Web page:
- Suppose you have been tasked with regulating a single monopoly firm that sells 50‐pound bags of concrete. The firm has fixed costs of $10 million per year and a variable cost of $1 per bag no matter how many bags are produced.
- If this firm kept on increasing its output level, would ATC per bag ever increase? Is this a decreasing‐cost industry?
- If you wished to regulate this monopoly by charging the socially optimal price, what price would you charge? At that price, what would be the size of the firm’s profit or loss? Would the firm want to exit the industry?
- You find out that if you set the price at $2 per bag, consumers will demand 10 million bags. How big will the firm’s profit or loss be at that price?
- If consumers instead demanded 20 million bags at a price of $2 per bag, how big would the firm’s profit or loss be?
- Suppose that demand is perfectly inelastic at 20 million bags, so that consumers demand 20 million bags no matter what the price is. What price should you charge if you want the firm to earn only fair rate of return? Assume as always that TC includes a normal profit.
Chapter 11W Technology, R&D, and Efficiency
- What is meant by technological advance, as broadly defined? How does technological advance enter into the definition of the very long run? Which of the following are examples of technological advance, and which are not: an improved production process; entry of a firm into a profitable purely competitive industry; the imitation of a new production process by another firm; an increase in a firm’s advertising expenditures?
- Listed below are several possible actions by firms. Write “INV” beside those that reflect invention, “INN” beside those that reflect innovation, and “DIF” beside those that reflect diffusion.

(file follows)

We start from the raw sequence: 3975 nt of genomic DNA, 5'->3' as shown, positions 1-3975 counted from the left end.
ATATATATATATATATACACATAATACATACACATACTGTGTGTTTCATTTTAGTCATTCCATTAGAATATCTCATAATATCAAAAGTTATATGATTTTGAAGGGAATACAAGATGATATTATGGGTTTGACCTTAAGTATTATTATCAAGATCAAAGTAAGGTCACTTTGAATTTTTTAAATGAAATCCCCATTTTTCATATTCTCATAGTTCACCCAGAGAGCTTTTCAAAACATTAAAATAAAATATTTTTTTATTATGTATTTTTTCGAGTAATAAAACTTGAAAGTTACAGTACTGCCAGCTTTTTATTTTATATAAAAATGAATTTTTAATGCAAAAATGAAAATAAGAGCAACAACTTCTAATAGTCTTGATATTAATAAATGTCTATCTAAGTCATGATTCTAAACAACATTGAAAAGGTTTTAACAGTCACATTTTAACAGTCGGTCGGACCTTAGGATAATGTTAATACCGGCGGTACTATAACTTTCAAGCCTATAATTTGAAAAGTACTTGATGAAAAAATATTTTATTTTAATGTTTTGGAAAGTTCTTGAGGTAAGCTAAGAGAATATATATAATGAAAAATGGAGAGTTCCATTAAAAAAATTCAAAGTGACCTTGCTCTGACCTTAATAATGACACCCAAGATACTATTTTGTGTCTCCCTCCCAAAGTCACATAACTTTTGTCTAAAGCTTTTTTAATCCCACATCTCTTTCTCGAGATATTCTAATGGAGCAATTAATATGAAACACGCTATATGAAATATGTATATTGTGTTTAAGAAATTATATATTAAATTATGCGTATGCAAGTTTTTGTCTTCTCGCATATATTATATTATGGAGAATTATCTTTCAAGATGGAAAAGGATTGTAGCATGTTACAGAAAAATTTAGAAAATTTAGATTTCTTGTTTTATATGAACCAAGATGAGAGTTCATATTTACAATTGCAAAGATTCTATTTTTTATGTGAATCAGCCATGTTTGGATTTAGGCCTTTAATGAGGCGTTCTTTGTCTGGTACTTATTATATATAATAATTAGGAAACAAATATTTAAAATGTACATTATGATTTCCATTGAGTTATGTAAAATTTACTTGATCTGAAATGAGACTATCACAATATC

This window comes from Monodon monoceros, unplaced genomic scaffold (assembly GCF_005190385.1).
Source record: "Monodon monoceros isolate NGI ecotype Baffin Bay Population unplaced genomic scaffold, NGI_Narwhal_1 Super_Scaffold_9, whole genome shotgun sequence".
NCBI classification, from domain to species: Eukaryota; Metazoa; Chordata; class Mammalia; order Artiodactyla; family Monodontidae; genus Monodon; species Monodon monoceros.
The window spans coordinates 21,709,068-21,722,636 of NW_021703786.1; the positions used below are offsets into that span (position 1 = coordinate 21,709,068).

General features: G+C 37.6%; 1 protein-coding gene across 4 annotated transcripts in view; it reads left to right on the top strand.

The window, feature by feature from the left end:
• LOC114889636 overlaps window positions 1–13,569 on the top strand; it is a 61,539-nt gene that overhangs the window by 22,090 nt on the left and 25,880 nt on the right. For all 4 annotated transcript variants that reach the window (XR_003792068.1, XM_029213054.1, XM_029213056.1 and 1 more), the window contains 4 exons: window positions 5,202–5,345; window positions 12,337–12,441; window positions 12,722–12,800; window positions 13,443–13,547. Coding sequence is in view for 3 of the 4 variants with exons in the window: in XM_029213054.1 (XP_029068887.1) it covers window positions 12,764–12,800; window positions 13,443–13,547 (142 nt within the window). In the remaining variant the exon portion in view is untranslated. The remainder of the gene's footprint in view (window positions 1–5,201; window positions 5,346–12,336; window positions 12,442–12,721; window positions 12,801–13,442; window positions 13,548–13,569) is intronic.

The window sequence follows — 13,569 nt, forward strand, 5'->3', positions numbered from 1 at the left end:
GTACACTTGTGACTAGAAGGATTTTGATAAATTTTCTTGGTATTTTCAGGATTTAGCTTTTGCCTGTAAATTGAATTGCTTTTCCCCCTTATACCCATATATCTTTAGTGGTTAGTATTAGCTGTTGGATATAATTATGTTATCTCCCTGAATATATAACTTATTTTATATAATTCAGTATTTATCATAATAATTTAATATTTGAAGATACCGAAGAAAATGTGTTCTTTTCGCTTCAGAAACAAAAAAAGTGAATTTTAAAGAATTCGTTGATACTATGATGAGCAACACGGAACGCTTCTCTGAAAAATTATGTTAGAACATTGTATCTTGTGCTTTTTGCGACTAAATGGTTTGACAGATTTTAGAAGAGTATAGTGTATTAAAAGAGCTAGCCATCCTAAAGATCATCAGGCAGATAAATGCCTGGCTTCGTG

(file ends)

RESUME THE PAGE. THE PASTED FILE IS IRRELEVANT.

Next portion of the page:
- Contrast the older and the modern views of technological advance as they relate to the economy. What is the role of entrepreneurs and other innovators in technological advance? How does research by universities and government affect innovators and technological advance? Why do you think some university researchers are becoming more like entrepreneurs and less like “pure scientists”?
- Consider the effect that corporate profit taxes have on investing. Look back at Figure 11W.4. Suppose that the r line is the rate of return a firm earns before taxes. If corporate profit taxes are imposed, the firm’s after‐tax returns will be lower (and the higher the tax rate, the lower the after‐tax returns). If the firm’s decisions about R&D spending are based on comparing after‐tax returns with the interest‐rate costs of funds, how will increased corporate profit taxes affect R&D spending? Does this effect modify your views on corporate profit taxes? Discuss.
- Answer the following lettered questions on the basis of the information in this table:
- If the interest‐rate cost of funds is 8 percent, what will be the optimal amount of R&D spending for this firm?
- Explain why $20 million of R&D spending will not be optimal.
- Why won’t $60 million be optimal either?
- Explain: “The success of a new product depends not only on its marginal utility but also on its price.”
- Learning how to use software takes time. So once customers have learned to use a particular software package, it is easier to sell them software upgrades than to convince them to switch to new software. What implications does this have for expected rates of return on R&D spending for software firms developing upgrades versus firms developing imitative products?
- Why might a firm making a large economic profit from its existing product employ a fast‐second strategy in relationship to new or improved products? What risks does it run in pursuing this strategy? What incentive does a firm have to engage in R&D when rivals can imitate its new product?
- Do you think the overall level of R&D would increase or decrease over the next 20 to 30 years if the lengths of new patents were extended from 20 years to, say, “forever”? What if the duration were reduced from 20 years to, say, 3 years?
- Make a case that neither pure competition nor pure monopoly is conducive to a great deal of R&D spending and innovation. Why might oligopoly be more favorable to R&D spending and innovation than either pure competition or pure monopoly? What is the inverted‐U theory of R&D, and how does it relate to your answers to these questions?